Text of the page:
Materials & Methods: Preoperatively, patients underwent in-depth speech and endoscopic evaluations for symptoms ofvelopharngeal insufficiency. Six to twelve weeks following the surgical procedure they underwent the same thoroughevaluation prior to receiving any speech therapy. Speech evaluation was carried out using the protocol of assessment that isapplied in the phoniatric unit, Ain-Shams University which included auditory perceptual assessment (APA),nasopharyngeal videofibroscopy and nasometry.

    Results: Forty three patients were included in this study. Statistical analysis of the results documented a significantreduction in the degree of open nasality, glottal articulation and pharyngalization following a modified sphincter

    pharyngoplasty. A significant increase in the overall intelligibility was delineated regardless of the pattern of velopharyngealclosure. Postoperatively, velopharyngeal port achieved functional closure in the majority of patients as detected bynasopharyngeal videofibroscopy and was categorized as circular in thirty patients and coronal in thirteen.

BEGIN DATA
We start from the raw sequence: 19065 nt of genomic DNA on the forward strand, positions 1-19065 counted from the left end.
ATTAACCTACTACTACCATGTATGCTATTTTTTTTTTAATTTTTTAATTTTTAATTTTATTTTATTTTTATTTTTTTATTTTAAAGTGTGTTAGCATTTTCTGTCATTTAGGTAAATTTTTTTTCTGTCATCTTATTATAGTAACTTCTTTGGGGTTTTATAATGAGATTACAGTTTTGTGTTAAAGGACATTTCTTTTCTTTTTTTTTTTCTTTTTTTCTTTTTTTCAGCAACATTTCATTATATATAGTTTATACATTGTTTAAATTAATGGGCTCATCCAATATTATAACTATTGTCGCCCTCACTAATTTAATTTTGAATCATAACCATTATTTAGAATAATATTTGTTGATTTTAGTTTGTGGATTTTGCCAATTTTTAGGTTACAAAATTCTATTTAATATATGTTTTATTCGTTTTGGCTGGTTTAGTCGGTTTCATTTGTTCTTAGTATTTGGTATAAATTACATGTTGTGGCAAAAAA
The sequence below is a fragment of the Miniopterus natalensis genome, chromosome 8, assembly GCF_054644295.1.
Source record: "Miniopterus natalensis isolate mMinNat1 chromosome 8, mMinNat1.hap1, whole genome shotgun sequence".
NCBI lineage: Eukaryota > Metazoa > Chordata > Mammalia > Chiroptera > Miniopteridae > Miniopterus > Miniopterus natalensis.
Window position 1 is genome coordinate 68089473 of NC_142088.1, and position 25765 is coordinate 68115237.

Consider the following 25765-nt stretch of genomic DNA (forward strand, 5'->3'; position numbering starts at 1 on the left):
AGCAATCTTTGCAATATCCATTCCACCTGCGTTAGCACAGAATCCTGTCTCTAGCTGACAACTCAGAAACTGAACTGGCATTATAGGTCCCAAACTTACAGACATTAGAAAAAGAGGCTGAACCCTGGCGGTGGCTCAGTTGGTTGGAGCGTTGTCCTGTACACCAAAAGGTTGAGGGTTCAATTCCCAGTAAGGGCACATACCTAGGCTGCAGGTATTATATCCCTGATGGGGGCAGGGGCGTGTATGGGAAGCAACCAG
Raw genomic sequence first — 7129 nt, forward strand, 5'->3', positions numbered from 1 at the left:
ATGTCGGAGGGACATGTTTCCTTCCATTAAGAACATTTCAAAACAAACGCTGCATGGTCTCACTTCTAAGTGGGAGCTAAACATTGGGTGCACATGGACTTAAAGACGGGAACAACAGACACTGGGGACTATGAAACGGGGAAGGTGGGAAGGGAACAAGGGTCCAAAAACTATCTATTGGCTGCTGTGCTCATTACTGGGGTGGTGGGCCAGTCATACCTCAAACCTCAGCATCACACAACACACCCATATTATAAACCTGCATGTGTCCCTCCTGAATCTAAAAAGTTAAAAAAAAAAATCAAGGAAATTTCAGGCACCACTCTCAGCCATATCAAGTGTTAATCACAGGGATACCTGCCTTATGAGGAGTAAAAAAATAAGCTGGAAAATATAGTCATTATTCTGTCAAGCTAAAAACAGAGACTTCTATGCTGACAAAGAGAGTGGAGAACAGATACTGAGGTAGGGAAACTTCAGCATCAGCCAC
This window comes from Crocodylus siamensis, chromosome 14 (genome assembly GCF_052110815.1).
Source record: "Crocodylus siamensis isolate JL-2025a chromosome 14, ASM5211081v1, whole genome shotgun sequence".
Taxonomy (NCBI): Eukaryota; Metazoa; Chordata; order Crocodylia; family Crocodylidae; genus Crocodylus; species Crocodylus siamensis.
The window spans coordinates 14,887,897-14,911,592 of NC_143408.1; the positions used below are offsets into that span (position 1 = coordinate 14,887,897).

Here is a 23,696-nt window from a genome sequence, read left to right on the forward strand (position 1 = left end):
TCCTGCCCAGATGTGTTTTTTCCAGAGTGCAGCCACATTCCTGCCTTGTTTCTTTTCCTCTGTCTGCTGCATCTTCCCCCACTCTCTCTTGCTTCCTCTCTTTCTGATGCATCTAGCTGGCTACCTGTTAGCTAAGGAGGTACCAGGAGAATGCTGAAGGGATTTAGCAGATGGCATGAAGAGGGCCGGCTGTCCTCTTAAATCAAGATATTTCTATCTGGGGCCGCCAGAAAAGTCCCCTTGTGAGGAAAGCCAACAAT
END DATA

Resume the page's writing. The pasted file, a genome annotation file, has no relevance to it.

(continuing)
Conclusion: The results of this study demonstrated that sphincter pharyngoplasty could be applied effectively to patientswith velopharyngeal insufficiency following cleft palate repair regardless of their velopharyngeal pattern of closure.

    Index Word:Velopharyngeal inefficiency, sphincter pharyngoplasty, closure pattern.


    elopharyngeal insufficiency (VPI) refers toexcessive nasal resonance or hypernasality as

    the consequence of anatomical abnormalities andfailure of the velum and the pharyngeal muscles to